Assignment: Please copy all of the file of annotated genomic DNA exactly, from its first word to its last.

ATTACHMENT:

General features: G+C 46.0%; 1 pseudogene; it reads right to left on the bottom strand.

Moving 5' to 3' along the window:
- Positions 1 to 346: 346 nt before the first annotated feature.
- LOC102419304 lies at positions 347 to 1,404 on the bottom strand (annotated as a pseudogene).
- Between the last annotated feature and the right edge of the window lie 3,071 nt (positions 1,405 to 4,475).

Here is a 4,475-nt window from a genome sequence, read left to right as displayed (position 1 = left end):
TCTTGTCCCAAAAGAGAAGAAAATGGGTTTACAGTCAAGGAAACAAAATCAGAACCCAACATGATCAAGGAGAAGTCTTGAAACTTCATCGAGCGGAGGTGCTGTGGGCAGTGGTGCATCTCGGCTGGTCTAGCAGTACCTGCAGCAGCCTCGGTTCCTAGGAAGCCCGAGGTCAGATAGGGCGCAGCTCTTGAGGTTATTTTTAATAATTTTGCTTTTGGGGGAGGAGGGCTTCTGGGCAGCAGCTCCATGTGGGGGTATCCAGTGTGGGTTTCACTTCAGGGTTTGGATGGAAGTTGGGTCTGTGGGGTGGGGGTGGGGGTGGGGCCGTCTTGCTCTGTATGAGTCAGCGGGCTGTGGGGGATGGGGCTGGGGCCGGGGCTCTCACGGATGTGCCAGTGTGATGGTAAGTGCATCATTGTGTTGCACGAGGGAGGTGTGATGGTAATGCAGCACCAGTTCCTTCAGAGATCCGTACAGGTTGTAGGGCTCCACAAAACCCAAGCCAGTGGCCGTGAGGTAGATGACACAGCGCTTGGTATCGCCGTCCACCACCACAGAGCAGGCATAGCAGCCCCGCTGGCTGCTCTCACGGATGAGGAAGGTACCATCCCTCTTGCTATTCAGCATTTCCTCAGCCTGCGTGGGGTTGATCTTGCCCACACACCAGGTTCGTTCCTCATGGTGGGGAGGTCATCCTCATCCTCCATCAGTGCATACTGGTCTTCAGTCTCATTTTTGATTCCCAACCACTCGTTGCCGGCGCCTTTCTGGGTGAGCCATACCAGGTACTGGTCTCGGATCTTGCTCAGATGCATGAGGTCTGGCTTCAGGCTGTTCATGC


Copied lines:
General features: G+C 46.0%; 1 pseudogene; it reads right to left on the bottom strand.

Moving 5' to 3' along the window:
- Positions 1 to 346: 346 nt before the first annotated feature.
- LOC102419304 lies at positions 347 to 1,404 on the bottom strand (annotated as a pseudogene).
- Between the last annotated feature and the right edge of the window lie 3,071 nt (positions 1,405 to 4,475).

Here is a 4,475-nt window from a genome sequence, read left to right as displayed (position 1 = left end):
TCTTGTCCCAAAAGAGAAGAAAATGGGTTTACAGTCAAGGAAACAAAATCAGAACCCAACATGATCAAGGAGAAGTCTTGAAACTTCATCGAGCGGAGGTGCTGTGGGCAGTGGTGCATCTCGGCTGGTCTAGCAGTACCTGCAGCAGCCTCGGTTCCTAGGAAGCCCGAGGTCAGATAGGGCGCAGCTCTTGAGGTTATTTTTAATAATTTTGCTTTTGGGGGAGGAGGGCTTCTGGGCAGCAGCTCCATGTGGGGGTATCCAGTGTGGGTTTCACTTCAGGGTTTGGATGGAAGTTGGGTCTGTGGGGTGGGGGTGGGGGTGGGGCCGTCTTGCTCTGTATGAGTCAGCGGGCTGTGGGGGATGGGGCTGGGGCCGGGGCTCTCACGGATGTGCCAGTGTGATGGTAAGTGCATCATTGTGTTGCACGAGGGAGGTGTGATGGTAATGCAGCACCAGTTCCTTCAGAGATCCGTACAGGTTGTAGGGCTCCACAAAACCCAAGCCAGTGGCCGTGAGGTAGATGACACAGCGCTTGGTATCGCCGTCCACCACCACAGAGCAGGCATAGCAGCCCCGCTGGCTGCTCTCACGGATGAGGAAGGTACCATCCCTCTTGCTATTCAGCATTTCCTCAGCCTGCGTGGGGTTGATCTTGCCCACACACCAGGTTCGTTCCTCATGGTGGGGAGGTCATCCTCATCCTCCATCAGTGCATACTGGTCTTCAGTCTCATTTTTGATTCCCAACCACTCGTTGCCGGCGCCTTTCTGGGTGAGCCATACCAGGTACTGGTCTCGGATCTTGCTCAGATGCATGAGGTCTGGCTTCAGGCTGTTCATGC